The Perfect Girl is the kind of book that you can get lost in, a totally compelling read that urges you to read just a few more pages and I enjoyed every minute of the journey.
Musical prodigy Zoe Guerin’s mother Maria is found dead very close to the beginning of the book, soon after Zoe and her Stepbrother Marcus perform a duet at a church in Bristol to mark Zoe’s comeback after she was incarcerated for causing the death of three teenagers. Having served her time she has now moved well away from the scene of the crime to have her ‘second-chance life’, complete with a new baby sister.
As is common to all of these types of books you can barely manoeuvre between the various issues being tossed from the pages; this one includes bullying, alcoholism, childlessness, hothousing and a whole host of others all of which muddy the waters as to who was twisted enough to kill Maria.
The story also uses multiple viewpoints to tell the sorry tale so we hear from Zoe, her aunt Tessa, Tessa’s husband Richard, Marcus and the attorney all have their say. This switching around is managed skilfully and I have a fondness for looking at an issue through differing eyes which in this instance really added to the tension and who and why the crime was committed. It is also an opportunity to give the reader the background, particularly that of the two sister’s Maria and Tessa although on reflection I’m not sure quite how convinced I was by Maria’s transformation from wild child to pushy parent but I always find with books like this, there is so much enjoyment to be gained from riding the waves it is best to suppress the little niggles that tend to crop up.
The one thing Gilly Macmillan has proved is that she really can tell a cracking good story. The plot was meticulously put together, the voices on the whole convincing and the tension created by a violent confrontation at the concert is successfully maintained throughout.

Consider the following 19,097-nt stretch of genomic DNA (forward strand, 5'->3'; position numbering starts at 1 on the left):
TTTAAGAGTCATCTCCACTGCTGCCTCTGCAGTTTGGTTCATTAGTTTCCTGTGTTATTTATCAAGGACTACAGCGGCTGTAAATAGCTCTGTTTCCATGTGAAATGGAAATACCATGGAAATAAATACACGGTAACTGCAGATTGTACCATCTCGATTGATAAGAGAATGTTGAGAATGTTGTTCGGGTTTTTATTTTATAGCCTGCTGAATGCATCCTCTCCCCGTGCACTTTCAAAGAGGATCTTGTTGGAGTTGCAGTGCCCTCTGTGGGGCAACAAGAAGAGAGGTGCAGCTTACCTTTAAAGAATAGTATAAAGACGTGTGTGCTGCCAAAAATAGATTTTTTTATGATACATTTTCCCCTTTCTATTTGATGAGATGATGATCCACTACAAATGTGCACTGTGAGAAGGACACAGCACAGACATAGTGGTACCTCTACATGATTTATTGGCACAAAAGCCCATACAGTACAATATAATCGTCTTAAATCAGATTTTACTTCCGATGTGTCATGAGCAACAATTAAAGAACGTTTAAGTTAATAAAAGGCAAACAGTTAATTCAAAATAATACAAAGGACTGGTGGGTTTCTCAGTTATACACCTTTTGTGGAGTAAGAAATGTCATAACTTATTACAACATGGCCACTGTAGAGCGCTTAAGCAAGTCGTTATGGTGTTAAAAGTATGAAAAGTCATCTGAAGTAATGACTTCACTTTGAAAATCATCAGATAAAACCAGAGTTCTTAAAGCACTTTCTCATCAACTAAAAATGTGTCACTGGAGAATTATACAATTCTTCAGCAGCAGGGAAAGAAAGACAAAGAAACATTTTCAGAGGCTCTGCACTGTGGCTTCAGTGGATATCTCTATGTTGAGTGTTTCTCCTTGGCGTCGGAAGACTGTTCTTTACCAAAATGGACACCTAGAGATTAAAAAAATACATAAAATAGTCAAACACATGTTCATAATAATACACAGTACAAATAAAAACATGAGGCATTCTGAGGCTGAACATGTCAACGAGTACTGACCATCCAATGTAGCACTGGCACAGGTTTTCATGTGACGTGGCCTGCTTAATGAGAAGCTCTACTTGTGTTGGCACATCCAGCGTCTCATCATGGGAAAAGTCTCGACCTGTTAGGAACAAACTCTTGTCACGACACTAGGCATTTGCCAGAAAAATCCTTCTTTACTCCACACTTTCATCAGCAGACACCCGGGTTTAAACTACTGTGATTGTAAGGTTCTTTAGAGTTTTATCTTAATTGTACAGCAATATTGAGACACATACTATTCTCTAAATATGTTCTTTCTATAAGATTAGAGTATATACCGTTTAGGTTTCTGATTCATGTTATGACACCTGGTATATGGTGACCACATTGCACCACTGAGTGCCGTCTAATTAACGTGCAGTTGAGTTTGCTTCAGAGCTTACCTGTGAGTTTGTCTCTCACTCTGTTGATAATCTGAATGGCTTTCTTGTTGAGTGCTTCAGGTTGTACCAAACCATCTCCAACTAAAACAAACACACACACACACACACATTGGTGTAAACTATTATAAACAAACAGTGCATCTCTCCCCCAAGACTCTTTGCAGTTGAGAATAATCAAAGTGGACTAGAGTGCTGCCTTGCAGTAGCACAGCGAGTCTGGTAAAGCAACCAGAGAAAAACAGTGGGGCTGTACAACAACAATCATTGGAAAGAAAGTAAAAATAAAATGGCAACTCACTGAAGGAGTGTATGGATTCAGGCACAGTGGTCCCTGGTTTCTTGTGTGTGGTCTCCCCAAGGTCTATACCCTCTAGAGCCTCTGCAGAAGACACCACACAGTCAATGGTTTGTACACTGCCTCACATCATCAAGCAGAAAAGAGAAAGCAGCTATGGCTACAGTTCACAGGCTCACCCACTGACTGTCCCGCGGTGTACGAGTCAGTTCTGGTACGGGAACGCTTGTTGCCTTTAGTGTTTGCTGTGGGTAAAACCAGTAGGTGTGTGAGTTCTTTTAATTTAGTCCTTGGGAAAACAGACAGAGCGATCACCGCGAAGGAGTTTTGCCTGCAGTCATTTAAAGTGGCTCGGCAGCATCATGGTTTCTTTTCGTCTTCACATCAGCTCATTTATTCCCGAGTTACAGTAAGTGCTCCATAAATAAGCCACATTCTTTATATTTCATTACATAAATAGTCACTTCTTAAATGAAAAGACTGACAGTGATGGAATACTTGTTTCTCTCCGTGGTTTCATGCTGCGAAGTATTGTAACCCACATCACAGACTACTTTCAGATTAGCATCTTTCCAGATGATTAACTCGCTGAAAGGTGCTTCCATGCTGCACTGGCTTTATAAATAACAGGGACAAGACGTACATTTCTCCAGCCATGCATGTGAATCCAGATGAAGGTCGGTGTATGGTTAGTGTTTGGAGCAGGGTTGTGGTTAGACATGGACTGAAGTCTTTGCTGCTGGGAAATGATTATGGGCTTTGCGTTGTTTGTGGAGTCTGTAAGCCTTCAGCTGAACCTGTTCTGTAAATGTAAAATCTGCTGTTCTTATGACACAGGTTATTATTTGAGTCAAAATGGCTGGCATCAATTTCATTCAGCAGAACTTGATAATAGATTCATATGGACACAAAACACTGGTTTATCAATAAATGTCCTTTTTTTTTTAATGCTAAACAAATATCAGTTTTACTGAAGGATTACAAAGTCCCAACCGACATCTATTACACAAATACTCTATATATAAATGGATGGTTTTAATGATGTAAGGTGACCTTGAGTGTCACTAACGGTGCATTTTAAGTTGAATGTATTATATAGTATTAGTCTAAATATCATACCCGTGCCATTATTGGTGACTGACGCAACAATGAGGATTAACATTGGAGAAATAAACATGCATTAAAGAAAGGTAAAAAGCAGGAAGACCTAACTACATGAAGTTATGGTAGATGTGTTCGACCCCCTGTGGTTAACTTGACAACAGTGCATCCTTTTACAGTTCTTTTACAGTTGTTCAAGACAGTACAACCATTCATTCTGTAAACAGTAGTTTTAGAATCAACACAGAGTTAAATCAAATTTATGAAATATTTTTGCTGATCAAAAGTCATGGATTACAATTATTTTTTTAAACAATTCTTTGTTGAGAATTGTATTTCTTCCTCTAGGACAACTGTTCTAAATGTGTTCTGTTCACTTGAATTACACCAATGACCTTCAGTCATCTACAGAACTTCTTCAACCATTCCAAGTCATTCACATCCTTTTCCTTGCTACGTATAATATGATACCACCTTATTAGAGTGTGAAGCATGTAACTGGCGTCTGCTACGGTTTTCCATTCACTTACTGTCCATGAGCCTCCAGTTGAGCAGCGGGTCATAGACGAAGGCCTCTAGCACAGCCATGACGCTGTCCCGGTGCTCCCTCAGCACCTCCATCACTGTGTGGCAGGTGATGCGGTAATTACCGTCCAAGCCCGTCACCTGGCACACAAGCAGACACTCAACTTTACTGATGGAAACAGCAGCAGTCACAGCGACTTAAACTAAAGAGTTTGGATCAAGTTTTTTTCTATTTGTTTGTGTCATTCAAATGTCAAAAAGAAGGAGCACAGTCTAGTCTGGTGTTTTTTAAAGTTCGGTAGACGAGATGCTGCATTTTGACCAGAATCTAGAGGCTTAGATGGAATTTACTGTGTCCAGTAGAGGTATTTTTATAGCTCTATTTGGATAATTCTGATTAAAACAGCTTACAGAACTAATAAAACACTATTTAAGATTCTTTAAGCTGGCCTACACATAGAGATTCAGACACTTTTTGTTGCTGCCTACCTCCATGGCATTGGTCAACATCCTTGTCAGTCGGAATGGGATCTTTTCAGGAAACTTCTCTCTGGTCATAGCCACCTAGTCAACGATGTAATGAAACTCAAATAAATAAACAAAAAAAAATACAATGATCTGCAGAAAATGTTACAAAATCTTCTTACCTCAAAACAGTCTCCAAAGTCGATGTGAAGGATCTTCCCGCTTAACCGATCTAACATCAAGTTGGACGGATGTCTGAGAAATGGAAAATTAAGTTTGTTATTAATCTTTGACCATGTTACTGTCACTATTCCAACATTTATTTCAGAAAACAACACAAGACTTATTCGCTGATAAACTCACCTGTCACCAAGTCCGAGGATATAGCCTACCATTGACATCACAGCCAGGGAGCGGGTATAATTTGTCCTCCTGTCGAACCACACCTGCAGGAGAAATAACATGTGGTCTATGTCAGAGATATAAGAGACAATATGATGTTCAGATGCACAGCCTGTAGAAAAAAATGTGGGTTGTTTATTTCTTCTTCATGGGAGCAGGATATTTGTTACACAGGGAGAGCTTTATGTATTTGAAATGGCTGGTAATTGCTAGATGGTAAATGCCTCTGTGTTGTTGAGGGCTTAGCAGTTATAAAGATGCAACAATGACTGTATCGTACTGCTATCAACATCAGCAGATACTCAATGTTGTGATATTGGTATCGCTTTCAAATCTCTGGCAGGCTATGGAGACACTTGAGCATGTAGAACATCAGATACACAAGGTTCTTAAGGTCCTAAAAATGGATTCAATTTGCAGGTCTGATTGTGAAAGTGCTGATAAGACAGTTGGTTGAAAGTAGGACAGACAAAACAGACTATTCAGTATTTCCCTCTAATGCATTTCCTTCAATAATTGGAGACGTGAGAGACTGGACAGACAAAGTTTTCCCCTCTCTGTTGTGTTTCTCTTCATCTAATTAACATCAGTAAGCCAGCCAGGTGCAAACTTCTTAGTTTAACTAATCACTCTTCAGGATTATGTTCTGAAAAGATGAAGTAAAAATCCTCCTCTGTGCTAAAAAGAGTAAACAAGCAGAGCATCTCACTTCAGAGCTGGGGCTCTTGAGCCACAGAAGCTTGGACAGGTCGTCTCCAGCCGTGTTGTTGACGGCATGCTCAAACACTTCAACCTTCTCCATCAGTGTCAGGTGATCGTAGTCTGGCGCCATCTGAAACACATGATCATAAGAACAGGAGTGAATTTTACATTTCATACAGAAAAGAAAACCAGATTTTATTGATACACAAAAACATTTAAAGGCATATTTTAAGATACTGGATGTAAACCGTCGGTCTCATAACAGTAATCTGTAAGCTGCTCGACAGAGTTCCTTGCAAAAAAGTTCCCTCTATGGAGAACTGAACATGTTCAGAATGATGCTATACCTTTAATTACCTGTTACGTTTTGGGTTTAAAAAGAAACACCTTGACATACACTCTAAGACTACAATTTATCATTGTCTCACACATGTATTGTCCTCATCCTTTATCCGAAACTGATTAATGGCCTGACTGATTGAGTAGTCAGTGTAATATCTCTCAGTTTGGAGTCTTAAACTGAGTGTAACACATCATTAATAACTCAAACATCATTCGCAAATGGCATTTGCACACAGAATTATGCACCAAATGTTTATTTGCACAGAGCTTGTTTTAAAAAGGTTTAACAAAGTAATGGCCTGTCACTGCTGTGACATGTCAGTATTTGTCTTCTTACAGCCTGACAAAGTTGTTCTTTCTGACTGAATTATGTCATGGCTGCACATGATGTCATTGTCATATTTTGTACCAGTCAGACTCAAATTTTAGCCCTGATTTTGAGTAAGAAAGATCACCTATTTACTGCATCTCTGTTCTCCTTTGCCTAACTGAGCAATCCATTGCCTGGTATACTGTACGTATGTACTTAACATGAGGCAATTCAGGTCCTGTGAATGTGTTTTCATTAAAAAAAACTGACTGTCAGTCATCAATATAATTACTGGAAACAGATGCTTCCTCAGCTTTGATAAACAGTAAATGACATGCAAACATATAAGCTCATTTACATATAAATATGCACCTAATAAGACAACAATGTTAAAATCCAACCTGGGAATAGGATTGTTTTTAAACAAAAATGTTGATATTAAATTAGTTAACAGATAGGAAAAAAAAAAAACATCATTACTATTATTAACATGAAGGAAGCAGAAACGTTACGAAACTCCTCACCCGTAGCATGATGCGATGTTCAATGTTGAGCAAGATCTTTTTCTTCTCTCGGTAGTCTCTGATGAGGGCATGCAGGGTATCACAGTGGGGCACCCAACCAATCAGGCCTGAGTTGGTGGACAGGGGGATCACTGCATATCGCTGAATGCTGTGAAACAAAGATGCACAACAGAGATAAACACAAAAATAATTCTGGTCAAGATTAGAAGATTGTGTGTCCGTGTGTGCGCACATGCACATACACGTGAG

Lest you think this is a book that can only be read as a frivolous time waster albeit a pleasurable one, it isn’t. If you can stop yourself steaming through at a pace, there is a lot said about those people who mask their true selves to the world, how that works in reality and how manipulative adults cause confusion and distress to those around them. Some of the characters in this book may be at the extreme edge of that type but the truth told in The Perfect Girl is not something that just appears in fiction.
I for one thoroughly enjoyed the mix of characters, the underlying storyline of whether children who commit crime can ever put the past behind them to live a life that is some form of redemption is one that I find appealing and although I had worked out some of the ending, there was still enough to surprise me and I’m going to leave the review by saying it raises some difficult questions for the reader which may unsettle some. Although this book didn’t quite blow me away the way Burnt Paper Sky did, the same elements were present that made this an exceptionally good read.
I’d like to say a huge thank you to Little Brown Book Group (UK) who allowed me to read a copy of this book; this review is my unbiased thank you to them. The Perfect Girl will be published in paperback on 22 September 2016 but is currently available in eBook format and as a hardback book.